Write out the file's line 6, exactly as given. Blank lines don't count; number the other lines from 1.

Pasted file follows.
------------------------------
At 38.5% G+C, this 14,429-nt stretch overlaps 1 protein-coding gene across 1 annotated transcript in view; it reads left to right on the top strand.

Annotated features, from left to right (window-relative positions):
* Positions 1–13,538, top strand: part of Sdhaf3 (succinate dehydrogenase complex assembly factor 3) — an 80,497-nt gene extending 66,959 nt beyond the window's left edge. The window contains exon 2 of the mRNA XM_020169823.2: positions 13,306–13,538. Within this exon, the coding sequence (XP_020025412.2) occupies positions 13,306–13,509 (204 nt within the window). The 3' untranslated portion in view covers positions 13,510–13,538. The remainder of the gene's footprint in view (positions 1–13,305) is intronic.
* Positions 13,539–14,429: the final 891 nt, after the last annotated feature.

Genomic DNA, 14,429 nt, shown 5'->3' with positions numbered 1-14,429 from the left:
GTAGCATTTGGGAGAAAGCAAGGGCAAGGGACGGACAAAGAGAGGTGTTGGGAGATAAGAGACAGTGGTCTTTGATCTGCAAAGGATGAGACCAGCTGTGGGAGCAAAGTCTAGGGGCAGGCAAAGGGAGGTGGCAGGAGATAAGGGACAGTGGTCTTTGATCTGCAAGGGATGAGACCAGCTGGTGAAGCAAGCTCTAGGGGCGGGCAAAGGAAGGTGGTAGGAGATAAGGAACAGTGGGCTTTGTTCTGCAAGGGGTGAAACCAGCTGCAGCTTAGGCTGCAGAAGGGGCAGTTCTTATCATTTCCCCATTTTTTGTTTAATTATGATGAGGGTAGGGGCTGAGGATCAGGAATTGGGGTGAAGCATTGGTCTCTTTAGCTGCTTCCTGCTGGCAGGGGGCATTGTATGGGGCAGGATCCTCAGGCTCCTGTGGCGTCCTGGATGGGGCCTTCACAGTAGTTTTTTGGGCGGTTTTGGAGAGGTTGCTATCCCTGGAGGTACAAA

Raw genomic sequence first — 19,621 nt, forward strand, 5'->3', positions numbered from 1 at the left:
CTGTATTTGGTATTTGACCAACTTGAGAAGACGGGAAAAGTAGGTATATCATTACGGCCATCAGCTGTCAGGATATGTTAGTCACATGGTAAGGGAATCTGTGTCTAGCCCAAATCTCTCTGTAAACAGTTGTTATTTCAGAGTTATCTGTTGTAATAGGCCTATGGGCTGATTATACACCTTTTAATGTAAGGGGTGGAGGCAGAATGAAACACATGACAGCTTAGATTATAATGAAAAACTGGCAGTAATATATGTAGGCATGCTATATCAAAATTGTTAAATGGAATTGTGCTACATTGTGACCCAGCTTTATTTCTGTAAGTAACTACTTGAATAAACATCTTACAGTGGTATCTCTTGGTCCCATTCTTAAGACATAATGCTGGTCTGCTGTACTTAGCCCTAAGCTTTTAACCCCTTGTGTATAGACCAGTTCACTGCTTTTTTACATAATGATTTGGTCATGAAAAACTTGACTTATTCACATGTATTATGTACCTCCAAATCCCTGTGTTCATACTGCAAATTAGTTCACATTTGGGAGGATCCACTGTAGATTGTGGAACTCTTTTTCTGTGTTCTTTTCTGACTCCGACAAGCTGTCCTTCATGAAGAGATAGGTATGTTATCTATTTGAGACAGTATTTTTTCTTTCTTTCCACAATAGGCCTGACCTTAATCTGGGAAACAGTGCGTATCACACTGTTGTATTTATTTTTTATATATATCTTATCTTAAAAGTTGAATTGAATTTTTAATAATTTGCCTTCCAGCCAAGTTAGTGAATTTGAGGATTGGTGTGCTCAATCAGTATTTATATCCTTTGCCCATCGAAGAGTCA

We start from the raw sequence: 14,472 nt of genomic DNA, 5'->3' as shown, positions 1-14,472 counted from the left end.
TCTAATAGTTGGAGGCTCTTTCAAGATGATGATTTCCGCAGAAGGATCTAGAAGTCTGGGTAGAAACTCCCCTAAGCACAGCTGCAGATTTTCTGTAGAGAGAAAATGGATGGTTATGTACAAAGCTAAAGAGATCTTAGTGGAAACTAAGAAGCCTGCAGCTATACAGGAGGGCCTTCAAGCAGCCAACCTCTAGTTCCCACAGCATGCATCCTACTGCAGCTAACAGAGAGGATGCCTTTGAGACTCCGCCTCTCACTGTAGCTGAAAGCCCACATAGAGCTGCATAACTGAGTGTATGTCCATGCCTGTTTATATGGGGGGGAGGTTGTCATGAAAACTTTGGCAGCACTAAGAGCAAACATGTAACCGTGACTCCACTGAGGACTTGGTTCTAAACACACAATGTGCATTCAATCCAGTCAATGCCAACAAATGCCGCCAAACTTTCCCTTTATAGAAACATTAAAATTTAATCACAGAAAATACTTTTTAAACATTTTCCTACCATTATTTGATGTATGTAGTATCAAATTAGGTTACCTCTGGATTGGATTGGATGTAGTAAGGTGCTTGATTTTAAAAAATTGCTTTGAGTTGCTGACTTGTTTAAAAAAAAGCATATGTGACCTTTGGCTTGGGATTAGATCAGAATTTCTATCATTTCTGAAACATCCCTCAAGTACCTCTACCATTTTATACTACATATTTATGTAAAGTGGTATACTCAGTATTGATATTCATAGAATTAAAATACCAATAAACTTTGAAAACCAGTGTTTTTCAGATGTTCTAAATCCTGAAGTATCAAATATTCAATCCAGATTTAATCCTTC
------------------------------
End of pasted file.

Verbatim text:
GTAGCATTTGGGAGAAAGCAAGGGCAAGGGACGGACAAAGAGAGGTGTTGGGAGATAAGAGACAGTGGTCTTTGATCTGCAAAGGATGAGACCAGCTGTGGGAGCAAAGTCTAGGGGCAGGCAAAGGGAGGTGGCAGGAGATAAGGGACAGTGGTCTTTGATCTGCAAGGGATGAGACCAGCTGGTGAAGCAAGCTCTAGGGGCGGGCAAAGGAAGGTGGTAGGAGATAAGGAACAGTGGGCTTTGTTCTGCAAGGGGTGAAACCAGCTGCAGCTTAGGCTGCAGAAGGGGCAGTTCTTATCATTTCCCCATTTTTTGTTTAATTATGATGAGGGTAGGGGCTGAGGATCAGGAATTGGGGTGAAGCATTGGTCTCTTTAGCTGCTTCCTGCTGGCAGGGGGCATTGTATGGGGCAGGATCCTCAGGCTCCTGTGGCGTCCTGGATGGGGCCTTCACAGTAGTTTTTTGGGCGGTTTTGGAGAGGTTGCTATCCCTGGAGGTACAAA